STC price variability is a fact of life for anyone is involved in the solar industry, but for the past few years prices have been so steady that many companies took for granted that they would remain at or around the $37 mark – but the events of this week have proved otherwise. Perhaps when you first discussed solar with your installer, they didn’t even mention that STC prices could change (probably because they forgot that STC prices could change).
Whoever they are, they’re going to have one of the following responses:
- They’ll aim minimise the impacts of the STC price difference by coming back to you and trying to increase the price of your system. They may have a clause in their contract that allows them to do this, and hopefully they discussed this possibility to you before selling you the system. If there’s no such clause, then you should be able to hold them to the price you originally signed up for. If there is such a clause and you don’t want to go ahead with the new price, you may have to forfeit your deposit.
- They’ll honour the price they gave you even if they end up making a loss, and then put up their prices for future customers (if they plan on putting up prices at all, that is).
- They’ll state that they can no longer sell you the system at the price originally agreed upon, but they’ll be happy to refund your deposit if you don’t want to go ahead with the new price.
Hopefully this will give you the confidence you need to deal with whatever situation you’re facing.
This too shall pass
Australia’s solar industry has been through its fair share of ups, downs & upsets over the past 8 or 9 years, but it’s still here and it’s arguably stronger and definitely more competitive than ever. Through all of this tumult, Australians have still been opting to go solar in droves because it makes sense.
If you take one thing away from this article, it’s to not be completely spooked by the STC news – and definitely don’t be pressured into making a decision about going solar before you’re ready. Now is a good time to go solar, but next week or next week will still be a good time for it as well.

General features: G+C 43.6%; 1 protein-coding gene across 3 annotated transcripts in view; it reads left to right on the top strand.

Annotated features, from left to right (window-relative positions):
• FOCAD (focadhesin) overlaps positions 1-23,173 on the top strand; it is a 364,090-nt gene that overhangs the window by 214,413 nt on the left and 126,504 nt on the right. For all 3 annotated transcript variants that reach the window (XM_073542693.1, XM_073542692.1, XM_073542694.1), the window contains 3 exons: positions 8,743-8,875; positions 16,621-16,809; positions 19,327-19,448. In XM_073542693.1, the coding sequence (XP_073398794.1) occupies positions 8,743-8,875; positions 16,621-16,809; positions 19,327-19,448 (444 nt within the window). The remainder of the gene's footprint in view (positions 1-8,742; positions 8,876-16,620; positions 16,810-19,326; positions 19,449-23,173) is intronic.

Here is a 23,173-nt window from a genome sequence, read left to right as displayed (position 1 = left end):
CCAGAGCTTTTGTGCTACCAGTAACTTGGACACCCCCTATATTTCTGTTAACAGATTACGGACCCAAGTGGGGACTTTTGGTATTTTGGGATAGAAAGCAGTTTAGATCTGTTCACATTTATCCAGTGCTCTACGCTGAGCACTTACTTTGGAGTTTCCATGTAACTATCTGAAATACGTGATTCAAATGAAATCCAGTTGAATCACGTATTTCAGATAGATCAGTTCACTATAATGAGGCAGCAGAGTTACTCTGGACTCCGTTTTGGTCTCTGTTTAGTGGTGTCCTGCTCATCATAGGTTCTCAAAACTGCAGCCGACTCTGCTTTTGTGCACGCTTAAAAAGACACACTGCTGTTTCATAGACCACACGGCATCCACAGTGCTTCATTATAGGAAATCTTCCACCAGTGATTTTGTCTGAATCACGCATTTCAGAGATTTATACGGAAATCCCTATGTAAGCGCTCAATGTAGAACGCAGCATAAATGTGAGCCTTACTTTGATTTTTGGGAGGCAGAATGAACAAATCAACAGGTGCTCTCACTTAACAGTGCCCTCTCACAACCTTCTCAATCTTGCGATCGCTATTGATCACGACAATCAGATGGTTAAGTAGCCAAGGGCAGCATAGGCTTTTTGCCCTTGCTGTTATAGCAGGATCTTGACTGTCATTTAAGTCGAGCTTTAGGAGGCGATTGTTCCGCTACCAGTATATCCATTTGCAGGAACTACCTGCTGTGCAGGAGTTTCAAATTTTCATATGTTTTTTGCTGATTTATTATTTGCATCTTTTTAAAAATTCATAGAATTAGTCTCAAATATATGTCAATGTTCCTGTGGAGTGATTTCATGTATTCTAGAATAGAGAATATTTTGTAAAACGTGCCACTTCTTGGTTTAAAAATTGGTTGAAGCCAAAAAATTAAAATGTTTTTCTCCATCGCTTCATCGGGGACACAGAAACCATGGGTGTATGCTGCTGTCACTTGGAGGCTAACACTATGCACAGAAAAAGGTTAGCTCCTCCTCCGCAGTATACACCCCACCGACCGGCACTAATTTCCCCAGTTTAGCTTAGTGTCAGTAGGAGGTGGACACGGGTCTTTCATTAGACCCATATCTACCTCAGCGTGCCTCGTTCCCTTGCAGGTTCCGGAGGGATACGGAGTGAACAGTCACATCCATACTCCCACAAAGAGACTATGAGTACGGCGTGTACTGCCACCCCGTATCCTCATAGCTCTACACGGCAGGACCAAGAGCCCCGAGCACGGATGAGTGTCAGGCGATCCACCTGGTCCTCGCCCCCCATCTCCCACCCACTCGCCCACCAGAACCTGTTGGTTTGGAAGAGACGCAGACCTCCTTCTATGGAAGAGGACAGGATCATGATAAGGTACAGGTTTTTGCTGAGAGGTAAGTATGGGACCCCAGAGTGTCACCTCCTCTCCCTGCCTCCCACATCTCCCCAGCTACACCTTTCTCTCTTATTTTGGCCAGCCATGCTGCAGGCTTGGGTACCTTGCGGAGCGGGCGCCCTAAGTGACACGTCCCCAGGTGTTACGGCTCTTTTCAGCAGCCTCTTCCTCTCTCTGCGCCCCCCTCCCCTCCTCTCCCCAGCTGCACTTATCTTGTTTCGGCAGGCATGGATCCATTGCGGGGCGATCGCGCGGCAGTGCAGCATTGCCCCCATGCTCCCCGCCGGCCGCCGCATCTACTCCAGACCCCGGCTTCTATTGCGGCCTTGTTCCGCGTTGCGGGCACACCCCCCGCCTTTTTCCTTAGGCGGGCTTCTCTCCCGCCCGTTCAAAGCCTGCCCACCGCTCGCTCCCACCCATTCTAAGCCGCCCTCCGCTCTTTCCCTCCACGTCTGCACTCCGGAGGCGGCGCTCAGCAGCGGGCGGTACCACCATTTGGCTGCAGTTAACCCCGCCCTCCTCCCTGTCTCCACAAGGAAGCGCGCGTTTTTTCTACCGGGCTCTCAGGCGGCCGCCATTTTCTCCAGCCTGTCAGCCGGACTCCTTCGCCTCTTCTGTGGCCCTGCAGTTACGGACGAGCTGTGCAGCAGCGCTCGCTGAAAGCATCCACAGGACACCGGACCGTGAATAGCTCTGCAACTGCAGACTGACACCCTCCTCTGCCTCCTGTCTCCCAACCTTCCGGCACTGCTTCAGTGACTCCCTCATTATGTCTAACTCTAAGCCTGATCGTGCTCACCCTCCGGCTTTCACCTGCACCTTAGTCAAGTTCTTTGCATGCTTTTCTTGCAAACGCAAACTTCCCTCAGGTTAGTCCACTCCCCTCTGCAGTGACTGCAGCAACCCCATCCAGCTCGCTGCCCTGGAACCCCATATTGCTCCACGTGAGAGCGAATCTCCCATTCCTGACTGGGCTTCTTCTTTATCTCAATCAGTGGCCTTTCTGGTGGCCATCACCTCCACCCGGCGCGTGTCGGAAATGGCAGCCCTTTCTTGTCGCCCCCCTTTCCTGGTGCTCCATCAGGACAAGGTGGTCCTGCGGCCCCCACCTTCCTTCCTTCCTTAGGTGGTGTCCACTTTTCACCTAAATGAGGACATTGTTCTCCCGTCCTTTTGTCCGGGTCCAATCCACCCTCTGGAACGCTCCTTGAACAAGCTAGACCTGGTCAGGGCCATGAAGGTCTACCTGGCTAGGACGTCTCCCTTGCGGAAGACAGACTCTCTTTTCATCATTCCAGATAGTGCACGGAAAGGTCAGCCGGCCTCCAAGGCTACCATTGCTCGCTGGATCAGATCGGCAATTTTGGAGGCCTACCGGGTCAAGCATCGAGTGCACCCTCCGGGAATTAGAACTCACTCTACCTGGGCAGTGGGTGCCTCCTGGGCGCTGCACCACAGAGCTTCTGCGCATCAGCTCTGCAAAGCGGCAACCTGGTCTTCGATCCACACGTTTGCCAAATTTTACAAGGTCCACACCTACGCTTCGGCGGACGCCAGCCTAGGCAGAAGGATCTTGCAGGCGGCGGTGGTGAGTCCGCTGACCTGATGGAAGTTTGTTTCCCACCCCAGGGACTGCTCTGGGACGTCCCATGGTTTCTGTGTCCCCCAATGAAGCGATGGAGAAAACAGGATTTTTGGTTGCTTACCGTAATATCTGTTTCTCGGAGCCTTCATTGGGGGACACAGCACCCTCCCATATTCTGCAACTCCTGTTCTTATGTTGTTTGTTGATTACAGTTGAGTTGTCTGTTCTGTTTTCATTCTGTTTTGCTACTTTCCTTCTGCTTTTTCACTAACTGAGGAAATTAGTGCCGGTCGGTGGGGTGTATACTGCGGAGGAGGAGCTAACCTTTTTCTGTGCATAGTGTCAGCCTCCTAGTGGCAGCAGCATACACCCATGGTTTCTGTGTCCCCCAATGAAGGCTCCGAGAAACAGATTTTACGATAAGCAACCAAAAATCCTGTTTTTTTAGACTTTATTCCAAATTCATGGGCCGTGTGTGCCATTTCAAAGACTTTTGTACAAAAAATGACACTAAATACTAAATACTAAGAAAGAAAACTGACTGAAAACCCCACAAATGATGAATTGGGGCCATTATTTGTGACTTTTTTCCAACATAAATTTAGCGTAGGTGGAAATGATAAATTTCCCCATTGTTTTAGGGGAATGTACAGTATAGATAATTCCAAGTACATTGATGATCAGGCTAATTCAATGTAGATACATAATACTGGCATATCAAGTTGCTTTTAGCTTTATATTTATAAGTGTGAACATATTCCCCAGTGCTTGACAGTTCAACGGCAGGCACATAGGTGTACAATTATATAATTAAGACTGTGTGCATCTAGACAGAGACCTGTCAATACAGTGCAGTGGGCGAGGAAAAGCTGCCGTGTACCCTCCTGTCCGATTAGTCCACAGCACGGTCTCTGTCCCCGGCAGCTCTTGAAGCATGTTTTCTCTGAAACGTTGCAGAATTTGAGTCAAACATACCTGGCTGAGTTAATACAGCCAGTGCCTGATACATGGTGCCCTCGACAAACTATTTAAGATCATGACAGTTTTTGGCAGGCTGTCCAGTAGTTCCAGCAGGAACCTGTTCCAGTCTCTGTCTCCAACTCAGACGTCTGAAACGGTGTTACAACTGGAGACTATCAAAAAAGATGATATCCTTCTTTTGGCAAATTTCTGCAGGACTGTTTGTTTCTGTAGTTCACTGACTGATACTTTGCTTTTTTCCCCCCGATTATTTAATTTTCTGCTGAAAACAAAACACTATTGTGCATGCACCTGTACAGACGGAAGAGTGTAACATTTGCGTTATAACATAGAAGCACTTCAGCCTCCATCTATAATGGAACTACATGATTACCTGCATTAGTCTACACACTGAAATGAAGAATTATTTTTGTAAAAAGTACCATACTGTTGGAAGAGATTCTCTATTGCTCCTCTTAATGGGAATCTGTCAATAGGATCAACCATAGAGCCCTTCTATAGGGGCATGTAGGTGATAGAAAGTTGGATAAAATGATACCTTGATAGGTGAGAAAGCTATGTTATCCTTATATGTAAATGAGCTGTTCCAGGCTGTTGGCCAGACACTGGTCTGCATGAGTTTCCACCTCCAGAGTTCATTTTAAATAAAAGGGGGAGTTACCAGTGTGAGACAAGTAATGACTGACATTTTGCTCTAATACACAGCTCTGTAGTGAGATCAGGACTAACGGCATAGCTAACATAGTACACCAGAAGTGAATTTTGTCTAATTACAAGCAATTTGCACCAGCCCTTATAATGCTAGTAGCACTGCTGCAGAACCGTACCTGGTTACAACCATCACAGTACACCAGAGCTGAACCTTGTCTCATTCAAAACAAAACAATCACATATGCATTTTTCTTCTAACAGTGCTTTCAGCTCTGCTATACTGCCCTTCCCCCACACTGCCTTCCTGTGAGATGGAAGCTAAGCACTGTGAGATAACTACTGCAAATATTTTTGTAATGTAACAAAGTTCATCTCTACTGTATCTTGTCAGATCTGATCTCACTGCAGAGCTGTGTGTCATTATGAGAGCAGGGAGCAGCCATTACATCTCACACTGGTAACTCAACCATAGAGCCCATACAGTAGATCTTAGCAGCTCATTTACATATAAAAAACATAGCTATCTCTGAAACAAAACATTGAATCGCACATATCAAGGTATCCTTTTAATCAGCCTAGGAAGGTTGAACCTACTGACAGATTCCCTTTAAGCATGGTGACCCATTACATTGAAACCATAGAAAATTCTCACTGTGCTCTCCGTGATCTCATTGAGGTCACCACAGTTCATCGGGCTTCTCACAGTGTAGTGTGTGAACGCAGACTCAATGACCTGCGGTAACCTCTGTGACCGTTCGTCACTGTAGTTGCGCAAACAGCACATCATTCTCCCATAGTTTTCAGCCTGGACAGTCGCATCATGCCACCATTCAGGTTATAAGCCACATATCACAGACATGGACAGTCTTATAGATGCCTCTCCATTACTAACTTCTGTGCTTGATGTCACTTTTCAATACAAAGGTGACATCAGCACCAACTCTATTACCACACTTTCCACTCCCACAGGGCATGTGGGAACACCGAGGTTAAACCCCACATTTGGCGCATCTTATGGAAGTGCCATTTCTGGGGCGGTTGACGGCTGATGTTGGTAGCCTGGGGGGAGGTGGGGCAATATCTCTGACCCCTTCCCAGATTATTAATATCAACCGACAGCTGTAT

That being said, if you know what you’re looking for and have a good understanding of the solar market, now might be a great time to snag a deal – especially if you’re a well-informed commercial organisation whose favoured solar company is offering to hold STC prices on a larger (and more expensive) system if you move now.
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As STC prices decrease, solar retailers/installers have essentially FOUR options:
The fourth option being, some solar companies will try to maintain their pricing by finding cheaper, lower quality components to offer their customers.
Good point, Mark. Thanks for bringing it up.
If STC prices are falling, wouldn’t that reduce demand for solar and as a result, this should increase the STC price? If this were to happen, would it be too much a gamble to hold onto the STC’s and sell once the price increases?
I’m looking at installing at least a 5kw system in Riverina NSW. I already pay a premium for installing solar in rural areas. I’m seriously considering holding onto my STC’s.